Kangaroo Protest: Outdoor Arts & Extinction Rebellion back to listing

You’d have to have your head buried in the sand not to notice the impact the Extinction Rebellion movement is making across the world. While the Prime Minister dismisses the protesters as “uncooperative crusties”, David Attenborough sees the way young people are responding to the environmental crisis as “a source of great hope”. We live in polarised times.

As well as the important content behind the protests, it has been interesting to see how XR has started to redefine how protest is being reported. While there are inevitably images of arrests, confrontation and banners, here in the OutdoorArtsUK office, we have been spotting many outdoor arts performers and companies bringing a particular tone to the proceedings. These more creative images provide a very different view of protest and invite different questions.

Right from the start, Invisible Circus has been part of the movement and we’ve grown used to seeing Doug Francisco – who spoke at our last national Outdoor Arts conference – often leading the ubiquitous Red Rebels.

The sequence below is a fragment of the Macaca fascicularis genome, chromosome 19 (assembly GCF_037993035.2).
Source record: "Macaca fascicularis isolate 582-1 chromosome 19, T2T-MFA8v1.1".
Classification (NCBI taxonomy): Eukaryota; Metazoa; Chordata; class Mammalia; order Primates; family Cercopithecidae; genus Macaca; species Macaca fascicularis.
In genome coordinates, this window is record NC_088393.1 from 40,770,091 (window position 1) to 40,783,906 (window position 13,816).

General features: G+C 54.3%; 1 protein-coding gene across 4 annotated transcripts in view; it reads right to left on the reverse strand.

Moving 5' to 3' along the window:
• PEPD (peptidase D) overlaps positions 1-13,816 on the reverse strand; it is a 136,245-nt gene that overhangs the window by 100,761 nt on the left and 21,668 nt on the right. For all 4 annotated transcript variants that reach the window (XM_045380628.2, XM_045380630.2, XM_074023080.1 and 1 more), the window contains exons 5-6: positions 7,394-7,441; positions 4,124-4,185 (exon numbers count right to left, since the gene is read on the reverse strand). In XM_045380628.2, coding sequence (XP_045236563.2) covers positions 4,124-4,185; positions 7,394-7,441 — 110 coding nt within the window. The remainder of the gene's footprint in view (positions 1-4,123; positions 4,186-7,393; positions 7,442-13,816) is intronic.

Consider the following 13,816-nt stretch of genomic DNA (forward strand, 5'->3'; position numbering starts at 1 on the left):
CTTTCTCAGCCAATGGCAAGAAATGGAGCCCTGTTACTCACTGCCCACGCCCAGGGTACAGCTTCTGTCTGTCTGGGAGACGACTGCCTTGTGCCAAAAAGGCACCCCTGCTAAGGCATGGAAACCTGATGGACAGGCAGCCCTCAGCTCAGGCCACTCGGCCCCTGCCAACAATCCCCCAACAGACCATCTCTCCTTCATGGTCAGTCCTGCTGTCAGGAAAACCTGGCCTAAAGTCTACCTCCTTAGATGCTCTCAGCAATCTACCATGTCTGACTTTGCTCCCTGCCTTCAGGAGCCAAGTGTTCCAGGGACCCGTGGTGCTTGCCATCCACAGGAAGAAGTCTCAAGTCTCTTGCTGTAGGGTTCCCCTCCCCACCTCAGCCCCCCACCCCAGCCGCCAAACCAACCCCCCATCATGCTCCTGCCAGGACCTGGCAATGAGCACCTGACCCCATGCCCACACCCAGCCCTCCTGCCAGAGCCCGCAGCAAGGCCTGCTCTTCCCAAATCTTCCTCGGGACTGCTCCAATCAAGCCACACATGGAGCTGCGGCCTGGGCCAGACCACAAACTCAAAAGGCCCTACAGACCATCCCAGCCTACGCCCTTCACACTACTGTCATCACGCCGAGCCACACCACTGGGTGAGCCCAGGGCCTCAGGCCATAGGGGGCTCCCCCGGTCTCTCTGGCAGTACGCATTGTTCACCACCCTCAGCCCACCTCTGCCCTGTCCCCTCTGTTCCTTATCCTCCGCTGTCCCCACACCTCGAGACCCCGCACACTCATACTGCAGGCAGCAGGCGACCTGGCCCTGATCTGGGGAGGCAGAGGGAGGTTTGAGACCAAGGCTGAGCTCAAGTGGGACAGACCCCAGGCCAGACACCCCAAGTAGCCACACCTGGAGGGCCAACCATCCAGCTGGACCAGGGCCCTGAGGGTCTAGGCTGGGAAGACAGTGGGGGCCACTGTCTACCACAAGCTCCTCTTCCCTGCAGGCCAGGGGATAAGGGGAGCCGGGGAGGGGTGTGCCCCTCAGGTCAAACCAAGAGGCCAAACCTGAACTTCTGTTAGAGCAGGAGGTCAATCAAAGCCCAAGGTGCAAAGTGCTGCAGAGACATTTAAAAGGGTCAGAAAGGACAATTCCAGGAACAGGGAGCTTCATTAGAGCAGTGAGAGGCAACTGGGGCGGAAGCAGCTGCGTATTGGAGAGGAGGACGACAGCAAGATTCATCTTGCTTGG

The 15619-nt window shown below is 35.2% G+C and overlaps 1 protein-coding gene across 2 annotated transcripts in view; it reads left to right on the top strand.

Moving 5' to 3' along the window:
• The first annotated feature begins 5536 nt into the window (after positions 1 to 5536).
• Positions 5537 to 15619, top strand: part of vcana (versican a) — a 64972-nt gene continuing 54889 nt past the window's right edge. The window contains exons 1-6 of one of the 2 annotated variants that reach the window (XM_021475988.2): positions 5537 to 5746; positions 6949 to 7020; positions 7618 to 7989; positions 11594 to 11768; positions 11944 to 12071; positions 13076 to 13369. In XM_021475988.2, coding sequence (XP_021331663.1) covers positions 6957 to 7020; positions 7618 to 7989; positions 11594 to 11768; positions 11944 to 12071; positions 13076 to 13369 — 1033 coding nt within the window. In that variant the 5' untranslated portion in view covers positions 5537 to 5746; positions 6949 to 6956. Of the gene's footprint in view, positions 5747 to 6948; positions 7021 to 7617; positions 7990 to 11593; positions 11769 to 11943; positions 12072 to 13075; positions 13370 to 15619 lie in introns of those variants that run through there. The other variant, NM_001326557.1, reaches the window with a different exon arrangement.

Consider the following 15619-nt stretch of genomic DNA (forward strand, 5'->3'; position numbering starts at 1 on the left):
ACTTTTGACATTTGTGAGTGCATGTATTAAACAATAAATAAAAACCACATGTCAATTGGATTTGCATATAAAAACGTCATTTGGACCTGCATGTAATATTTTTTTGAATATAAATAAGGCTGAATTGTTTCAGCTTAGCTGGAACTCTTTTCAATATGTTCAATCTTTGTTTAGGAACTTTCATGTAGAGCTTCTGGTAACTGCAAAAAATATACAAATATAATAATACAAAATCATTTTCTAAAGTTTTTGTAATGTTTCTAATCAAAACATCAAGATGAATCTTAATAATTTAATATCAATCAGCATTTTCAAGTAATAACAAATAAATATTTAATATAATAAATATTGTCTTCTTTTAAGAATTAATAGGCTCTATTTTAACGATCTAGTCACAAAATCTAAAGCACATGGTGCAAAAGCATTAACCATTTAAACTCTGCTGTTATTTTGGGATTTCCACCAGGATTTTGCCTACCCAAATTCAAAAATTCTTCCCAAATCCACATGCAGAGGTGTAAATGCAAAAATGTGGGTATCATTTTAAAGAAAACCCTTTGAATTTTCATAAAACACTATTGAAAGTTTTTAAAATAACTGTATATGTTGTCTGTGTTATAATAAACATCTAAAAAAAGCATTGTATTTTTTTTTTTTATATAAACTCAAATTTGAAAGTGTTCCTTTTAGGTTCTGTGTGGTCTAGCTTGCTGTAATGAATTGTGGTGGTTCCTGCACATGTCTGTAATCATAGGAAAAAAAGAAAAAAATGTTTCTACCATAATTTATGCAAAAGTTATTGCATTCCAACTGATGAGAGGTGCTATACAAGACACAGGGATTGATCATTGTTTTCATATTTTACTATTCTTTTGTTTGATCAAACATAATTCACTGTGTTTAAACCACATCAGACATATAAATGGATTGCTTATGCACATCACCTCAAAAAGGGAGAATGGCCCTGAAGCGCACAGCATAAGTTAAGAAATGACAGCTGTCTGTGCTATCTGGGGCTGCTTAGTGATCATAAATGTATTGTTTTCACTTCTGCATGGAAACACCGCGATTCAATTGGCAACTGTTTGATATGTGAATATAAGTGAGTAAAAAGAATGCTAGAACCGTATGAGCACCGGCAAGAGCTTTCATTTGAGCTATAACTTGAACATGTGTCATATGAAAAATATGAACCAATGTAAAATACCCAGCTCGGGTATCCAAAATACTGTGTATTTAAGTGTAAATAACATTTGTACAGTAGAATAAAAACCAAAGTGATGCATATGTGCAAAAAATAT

In London this past week, we’ve seen Thingumajig Theatre’s Sun Birds flying above the crowds to remind people about animal extinction rates.

Driving through the streets of Westminster, Emergency Exit ArtsPaper Peace brought words of calm reflection to the noisy streets.

And perhaps most surprisingly, Joy Magnet‘s Roo’d were spotted bouncing through the crowds under the title ‘Extinction Roobellion’, providing much-needed levity for both police and protesters.

These are just a few London examples that we’ve spotted and there are plenty more creative interventions by all sorts of people – the pink octopus being chased by the police down Whitehall towards Trafalgar Square was particularly memorable.

The Outdoor Arts sector we know today has many important roots in protest and activism movements and it is interesting to see existing work being (forgive the clunky phrase) ‘repurposed’ in the context of Extinction Rebellion.

Regardless of what we may or may not think about the protests – and there is no denying that we are a sector which has always been very mindful of environmental matters – it’s important that we keep a record of the role Outdoor Arts has played in this current movement.